Showing posts from May, 2018
Protect children from heat wave

Young children and infants are more vulnerable to heat wave than healthy adults. Their bodies generate more heat (higher metabolic rate), sweat less and get dehydrated easily. Further, they are dependent on parents/caregivers for taking care of their needs and keeping them safe.
For infants/toddlers
Keep them in a cool, shaded place; breastfeed infants regularly/give enough milk and water to toddlers. Cool them down by sponging with lukewarm water.
Watch out for these symptoms: high body temperature with lethargy, sunken and dry eyes, loose skin, dry mouth and less urination. If they show any of these symptoms, take them to a doctor immediately. Remember, the medication used for a fever will not work for heat-related ailments. Never give them medicines on your own.
For young/school going children
Give them plenty of fluids (water, homemade drinks like lassi, torani, lemon water, fruit juice, buttermilk, coconut water) throughout the day.  …
Heat Wave: Help the elderly

People age. And as they do, their body loses its ability to respond swiftly to rapid temperature rise. They may even experience non-exertional heat stroke simply by virtue of being in a hot environment for a prolonged period. Some health conditions make them even less adaptable to heat; some aggravate their existing health problems.

The elderly are among the most vulnerable to heat waves. So, what can they do to help themselves? What can others do to help them?

Elders must keep their outdoor activities brief and time it such that they don't have to go out in the sun, especially between 12.00 noon and 3.00 p.m.; eat light and freshly cooked meals; remain hydrated; wear light coloured, lightweight, comfortable cotton clothes; and avoid alcohol and caffeine. Keeping a bottle of water with them at all times is a must. They must also ensure that they have an access to a phone at all times so that they can reach out to their near and dear one…
Heed early warnings; stay safe this summer


Heat wave is a killer. Even more so as not only it affects major parts of our country for a long period but also because we fail to treat it as a major health concern. Heat wave can cause psychological stress, heat stress and exhaustion, and even death. World Health Organisation (WHO) says that global climate change is projected to further increase the frequency, intensity and duration of heat waves and attributable deaths.
It may not be possible to halt the onslaught of a heat wave but it is very well possible to predict its attack. India Meteorological Department (IMD) uses advanced early warning technology to accurately predict heat wave days in advance and issue timely warnings. Currently, it uses a four-colour coding system - green, yellow, orange and red - to signify a normal day, a heat alert, a severe heat alert and an extreme heat alert, respectively. You can look for these easy-to-understand heat alerts on IMD's w…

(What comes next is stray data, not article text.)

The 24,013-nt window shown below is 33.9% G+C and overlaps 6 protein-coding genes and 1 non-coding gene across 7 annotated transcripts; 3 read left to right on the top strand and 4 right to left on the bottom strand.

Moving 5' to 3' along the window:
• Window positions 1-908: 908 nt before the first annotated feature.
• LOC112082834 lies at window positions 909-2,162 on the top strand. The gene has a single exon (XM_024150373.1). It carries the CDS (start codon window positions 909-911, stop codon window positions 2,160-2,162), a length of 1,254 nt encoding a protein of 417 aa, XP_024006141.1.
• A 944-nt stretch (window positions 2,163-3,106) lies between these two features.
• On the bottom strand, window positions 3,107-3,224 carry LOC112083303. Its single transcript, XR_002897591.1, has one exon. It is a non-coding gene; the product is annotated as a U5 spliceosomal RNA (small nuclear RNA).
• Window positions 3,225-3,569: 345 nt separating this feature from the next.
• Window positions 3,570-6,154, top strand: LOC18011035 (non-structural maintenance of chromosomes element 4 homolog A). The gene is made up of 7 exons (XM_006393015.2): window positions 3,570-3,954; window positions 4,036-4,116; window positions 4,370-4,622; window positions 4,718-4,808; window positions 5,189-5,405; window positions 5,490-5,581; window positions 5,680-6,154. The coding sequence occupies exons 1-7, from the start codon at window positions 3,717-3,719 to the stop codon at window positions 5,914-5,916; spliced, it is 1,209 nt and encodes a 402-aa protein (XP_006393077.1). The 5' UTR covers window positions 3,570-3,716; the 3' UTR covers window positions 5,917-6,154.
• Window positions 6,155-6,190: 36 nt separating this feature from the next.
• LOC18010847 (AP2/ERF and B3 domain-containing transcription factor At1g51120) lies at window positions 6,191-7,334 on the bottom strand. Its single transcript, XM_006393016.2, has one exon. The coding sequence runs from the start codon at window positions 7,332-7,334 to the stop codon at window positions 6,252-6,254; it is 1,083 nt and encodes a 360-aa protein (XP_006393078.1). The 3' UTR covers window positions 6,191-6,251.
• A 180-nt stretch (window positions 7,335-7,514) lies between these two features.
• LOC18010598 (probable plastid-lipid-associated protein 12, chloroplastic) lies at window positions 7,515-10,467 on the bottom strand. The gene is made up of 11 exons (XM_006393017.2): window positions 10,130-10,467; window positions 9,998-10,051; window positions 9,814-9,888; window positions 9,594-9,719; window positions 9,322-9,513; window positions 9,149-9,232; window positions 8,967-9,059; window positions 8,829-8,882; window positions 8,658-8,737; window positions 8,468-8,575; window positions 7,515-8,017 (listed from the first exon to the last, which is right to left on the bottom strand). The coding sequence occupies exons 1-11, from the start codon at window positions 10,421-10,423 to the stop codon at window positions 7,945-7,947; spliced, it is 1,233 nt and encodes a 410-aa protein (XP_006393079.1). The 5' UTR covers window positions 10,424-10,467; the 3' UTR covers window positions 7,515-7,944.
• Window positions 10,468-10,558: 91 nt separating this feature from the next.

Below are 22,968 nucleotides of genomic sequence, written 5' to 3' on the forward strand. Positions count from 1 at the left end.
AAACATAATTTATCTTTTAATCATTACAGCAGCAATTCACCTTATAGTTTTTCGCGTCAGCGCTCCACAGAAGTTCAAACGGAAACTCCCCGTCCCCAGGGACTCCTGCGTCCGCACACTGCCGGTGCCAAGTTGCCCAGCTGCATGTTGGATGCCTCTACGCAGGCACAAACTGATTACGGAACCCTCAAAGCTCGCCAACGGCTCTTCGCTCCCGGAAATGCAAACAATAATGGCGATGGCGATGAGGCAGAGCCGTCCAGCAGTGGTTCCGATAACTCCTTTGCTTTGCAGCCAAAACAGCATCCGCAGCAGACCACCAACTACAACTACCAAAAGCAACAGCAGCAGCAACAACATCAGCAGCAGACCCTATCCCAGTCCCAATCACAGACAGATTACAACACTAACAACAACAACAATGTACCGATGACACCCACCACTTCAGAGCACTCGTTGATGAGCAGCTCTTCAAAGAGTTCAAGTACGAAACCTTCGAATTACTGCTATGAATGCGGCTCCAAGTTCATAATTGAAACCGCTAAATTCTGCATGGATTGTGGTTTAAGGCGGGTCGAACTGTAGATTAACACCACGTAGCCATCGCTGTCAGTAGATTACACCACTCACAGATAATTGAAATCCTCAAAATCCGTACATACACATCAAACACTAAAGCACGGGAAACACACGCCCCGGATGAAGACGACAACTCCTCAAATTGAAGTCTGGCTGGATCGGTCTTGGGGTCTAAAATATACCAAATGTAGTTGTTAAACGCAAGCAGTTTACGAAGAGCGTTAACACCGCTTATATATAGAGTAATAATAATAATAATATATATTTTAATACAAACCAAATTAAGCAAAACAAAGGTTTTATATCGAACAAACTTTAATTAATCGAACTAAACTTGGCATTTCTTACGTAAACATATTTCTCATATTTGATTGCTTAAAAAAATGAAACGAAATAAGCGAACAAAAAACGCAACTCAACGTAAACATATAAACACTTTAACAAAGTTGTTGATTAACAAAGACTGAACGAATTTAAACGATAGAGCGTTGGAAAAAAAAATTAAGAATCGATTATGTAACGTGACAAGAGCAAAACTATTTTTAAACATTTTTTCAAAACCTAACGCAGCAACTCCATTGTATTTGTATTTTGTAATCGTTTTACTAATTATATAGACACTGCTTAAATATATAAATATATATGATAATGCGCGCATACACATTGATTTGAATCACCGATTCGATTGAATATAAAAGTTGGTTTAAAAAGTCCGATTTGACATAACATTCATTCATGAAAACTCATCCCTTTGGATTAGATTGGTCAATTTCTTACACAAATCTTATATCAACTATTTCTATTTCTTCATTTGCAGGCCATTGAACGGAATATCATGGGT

Work smart through the summers


Heat wave affects the human body adversely. More so when one is either exposed to the sunlight for longer hours or does intense physical activity during the daytime, especially between 12.00 noon and 3.00 p.m. This makes a large number of our people such as domestic workers, vegetable vendors, auto repair mechanics, cab drivers, construction workers, police personnel, and road side kiosk operators, either from weaker sections of society or those who do not enjoy the luxury of choice, extremely vulnerable to the adverse impacts of heat waves such as dehydration, heat exhaustion, sun stroke and in extreme cases, even death.
Staying updated with local weather news and planning for the heat wave days is the first thing to do.
If possible, schedule work that requires strenuous physical activity for cooler parts of the day, i.e. any time other than between 12.00 noon and 3.00 p.m.
Remember, water is your saviour. Take baths in cold water as freq…
Beat the heat this summer


Heat waves in various parts across the country make headlines every year. And not without reason; it is dangerous, even fatal. It is important to be in the know, for a little preparedness can prevent heat-related illnesses and reduce its adverse impact.
Begin with staying up-to-date by tuning in to the radio, watching TV or simply skimming through the newspaper for local weather news and alerts. You can also check out the India Meteorological Department's (IMD) website for detailed and accurate weather forecast.
Now that you are aware of the hot day ahead, what do you do next? Staying indoors and staying hydrated is the best thing to do, especially between 12 noon and 3 p.m.  Drink plenty of water, ORS (Oral Rehydration Solution) and homemade drinks like lassi, torani (rice water), lemon water, buttermilk, etc. Eat freshly cooked food; include vegetables and fruits in your diet. Alcohol, tea, coffee, carbonated drinks are a strict no-no as…